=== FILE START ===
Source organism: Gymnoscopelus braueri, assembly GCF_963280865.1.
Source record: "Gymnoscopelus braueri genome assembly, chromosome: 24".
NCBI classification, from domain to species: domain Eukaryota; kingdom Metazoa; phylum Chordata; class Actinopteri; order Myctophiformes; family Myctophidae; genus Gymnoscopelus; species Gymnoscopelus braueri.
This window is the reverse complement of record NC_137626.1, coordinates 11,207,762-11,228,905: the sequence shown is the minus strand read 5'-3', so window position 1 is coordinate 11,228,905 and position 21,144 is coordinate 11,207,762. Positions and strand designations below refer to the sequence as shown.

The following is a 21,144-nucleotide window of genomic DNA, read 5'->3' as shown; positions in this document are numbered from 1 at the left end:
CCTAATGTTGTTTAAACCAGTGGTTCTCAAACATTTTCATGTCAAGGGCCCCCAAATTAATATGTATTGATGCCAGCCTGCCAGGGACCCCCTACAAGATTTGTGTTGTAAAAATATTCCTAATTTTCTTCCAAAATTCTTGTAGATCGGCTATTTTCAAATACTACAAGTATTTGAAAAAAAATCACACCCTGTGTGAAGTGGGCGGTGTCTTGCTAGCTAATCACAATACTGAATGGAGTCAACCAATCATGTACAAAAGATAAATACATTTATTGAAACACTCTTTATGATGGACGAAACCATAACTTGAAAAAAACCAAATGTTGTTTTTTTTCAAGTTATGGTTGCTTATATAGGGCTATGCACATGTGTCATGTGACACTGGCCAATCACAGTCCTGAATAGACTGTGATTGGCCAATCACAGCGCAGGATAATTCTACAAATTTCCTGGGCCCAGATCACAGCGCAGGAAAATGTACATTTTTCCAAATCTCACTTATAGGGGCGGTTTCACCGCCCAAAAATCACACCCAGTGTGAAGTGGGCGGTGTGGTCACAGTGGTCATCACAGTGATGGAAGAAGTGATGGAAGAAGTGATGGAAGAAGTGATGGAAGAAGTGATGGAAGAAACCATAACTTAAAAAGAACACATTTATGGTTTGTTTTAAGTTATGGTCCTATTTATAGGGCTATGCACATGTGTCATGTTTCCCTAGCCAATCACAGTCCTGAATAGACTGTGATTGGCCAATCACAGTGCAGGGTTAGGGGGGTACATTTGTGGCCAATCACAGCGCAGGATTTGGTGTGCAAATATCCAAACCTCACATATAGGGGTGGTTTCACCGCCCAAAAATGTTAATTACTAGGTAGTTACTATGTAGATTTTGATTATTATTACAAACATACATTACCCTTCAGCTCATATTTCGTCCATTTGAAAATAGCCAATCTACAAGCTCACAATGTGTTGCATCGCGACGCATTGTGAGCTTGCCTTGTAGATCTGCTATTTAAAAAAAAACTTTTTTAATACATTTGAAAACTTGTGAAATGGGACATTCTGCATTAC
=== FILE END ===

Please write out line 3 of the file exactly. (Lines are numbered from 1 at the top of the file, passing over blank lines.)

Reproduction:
NCBI classification, from domain to species: domain Eukaryota; kingdom Metazoa; phylum Chordata; class Actinopteri; order Myctophiformes; family Myctophidae; genus Gymnoscopelus; species Gymnoscopelus braueri.